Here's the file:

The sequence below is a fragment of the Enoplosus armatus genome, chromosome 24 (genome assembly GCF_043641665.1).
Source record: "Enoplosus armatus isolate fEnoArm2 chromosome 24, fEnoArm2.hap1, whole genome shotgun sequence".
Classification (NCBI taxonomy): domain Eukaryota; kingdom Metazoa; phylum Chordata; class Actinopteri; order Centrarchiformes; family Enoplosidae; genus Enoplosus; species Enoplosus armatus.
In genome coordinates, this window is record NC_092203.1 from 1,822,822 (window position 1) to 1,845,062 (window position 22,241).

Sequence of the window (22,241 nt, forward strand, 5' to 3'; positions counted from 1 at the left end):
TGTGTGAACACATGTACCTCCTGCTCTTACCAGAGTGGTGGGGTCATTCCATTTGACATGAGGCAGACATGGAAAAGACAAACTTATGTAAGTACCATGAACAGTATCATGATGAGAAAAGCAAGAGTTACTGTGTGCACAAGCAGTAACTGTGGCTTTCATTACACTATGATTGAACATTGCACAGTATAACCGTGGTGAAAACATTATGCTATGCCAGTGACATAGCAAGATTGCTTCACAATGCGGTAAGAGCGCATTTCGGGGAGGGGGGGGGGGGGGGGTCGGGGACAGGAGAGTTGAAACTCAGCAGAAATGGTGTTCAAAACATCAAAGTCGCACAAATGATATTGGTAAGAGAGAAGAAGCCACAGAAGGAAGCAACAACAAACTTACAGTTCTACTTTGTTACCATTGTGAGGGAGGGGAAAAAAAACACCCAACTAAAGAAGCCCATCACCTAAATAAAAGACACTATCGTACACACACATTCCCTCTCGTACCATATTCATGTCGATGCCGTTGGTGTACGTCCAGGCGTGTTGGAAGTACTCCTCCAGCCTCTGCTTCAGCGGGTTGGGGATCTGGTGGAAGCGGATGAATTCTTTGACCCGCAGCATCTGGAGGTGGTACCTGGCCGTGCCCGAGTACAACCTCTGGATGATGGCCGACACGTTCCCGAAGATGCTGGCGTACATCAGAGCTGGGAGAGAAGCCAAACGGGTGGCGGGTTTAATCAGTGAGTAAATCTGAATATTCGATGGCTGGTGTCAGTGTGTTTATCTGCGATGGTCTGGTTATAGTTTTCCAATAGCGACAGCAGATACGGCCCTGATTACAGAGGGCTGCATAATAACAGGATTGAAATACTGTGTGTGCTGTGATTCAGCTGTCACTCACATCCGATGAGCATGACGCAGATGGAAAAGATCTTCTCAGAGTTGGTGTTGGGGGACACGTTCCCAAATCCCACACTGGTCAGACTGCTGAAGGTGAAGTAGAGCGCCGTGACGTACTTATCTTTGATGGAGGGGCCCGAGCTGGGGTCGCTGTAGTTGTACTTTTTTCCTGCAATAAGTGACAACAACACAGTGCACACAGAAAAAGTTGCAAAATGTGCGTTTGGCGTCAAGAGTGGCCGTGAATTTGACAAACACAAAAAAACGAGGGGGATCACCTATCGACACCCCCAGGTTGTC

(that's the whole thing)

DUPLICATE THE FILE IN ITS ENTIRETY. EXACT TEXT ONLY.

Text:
The sequence below is a fragment of the Enoplosus armatus genome, chromosome 24 (genome assembly GCF_043641665.1).
Source record: "Enoplosus armatus isolate fEnoArm2 chromosome 24, fEnoArm2.hap1, whole genome shotgun sequence".
Classification (NCBI taxonomy): domain Eukaryota; kingdom Metazoa; phylum Chordata; class Actinopteri; order Centrarchiformes; family Enoplosidae; genus Enoplosus; species Enoplosus armatus.
In genome coordinates, this window is record NC_092203.1 from 1,822,822 (window position 1) to 1,845,062 (window position 22,241).

Sequence of the window (22,241 nt, forward strand, 5' to 3'; positions counted from 1 at the left end):
TGTGTGAACACATGTACCTCCTGCTCTTACCAGAGTGGTGGGGTCATTCCATTTGACATGAGGCAGACATGGAAAAGACAAACTTATGTAAGTACCATGAACAGTATCATGATGAGAAAAGCAAGAGTTACTGTGTGCACAAGCAGTAACTGTGGCTTTCATTACACTATGATTGAACATTGCACAGTATAACCGTGGTGAAAACATTATGCTATGCCAGTGACATAGCAAGATTGCTTCACAATGCGGTAAGAGCGCATTTCGGGGAGGGGGGGGGGGGGGGGTCGGGGACAGGAGAGTTGAAACTCAGCAGAAATGGTGTTCAAAACATCAAAGTCGCACAAATGATATTGGTAAGAGAGAAGAAGCCACAGAAGGAAGCAACAACAAACTTACAGTTCTACTTTGTTACCATTGTGAGGGAGGGGAAAAAAAACACCCAACTAAAGAAGCCCATCACCTAAATAAAAGACACTATCGTACACACACATTCCCTCTCGTACCATATTCATGTCGATGCCGTTGGTGTACGTCCAGGCGTGTTGGAAGTACTCCTCCAGCCTCTGCTTCAGCGGGTTGGGGATCTGGTGGAAGCGGATGAATTCTTTGACCCGCAGCATCTGGAGGTGGTACCTGGCCGTGCCCGAGTACAACCTCTGGATGATGGCCGACACGTTCCCGAAGATGCTGGCGTACATCAGAGCTGGGAGAGAAGCCAAACGGGTGGCGGGTTTAATCAGTGAGTAAATCTGAATATTCGATGGCTGGTGTCAGTGTGTTTATCTGCGATGGTCTGGTTATAGTTTTCCAATAGCGACAGCAGATACGGCCCTGATTACAGAGGGCTGCATAATAACAGGATTGAAATACTGTGTGTGCTGTGATTCAGCTGTCACTCACATCCGATGAGCATGACGCAGATGGAAAAGATCTTCTCAGAGTTGGTGTTGGGGGACACGTTCCCAAATCCCACACTGGTCAGACTGCTGAAGGTGAAGTAGAGCGCCGTGACGTACTTATCTTTGATGGAGGGGCCCGAGCTGGGGTCGCTGTAGTTGTACTTTTTTCCTGCAATAAGTGACAACAACACAGTGCACACAGAAAAAGTTGCAAAATGTGCGTTTGGCGTCAAGAGTGGCCGTGAATTTGACAAACACAAAAAAACGAGGGGGATCACCTATCGACACCCCCAGGTTGTC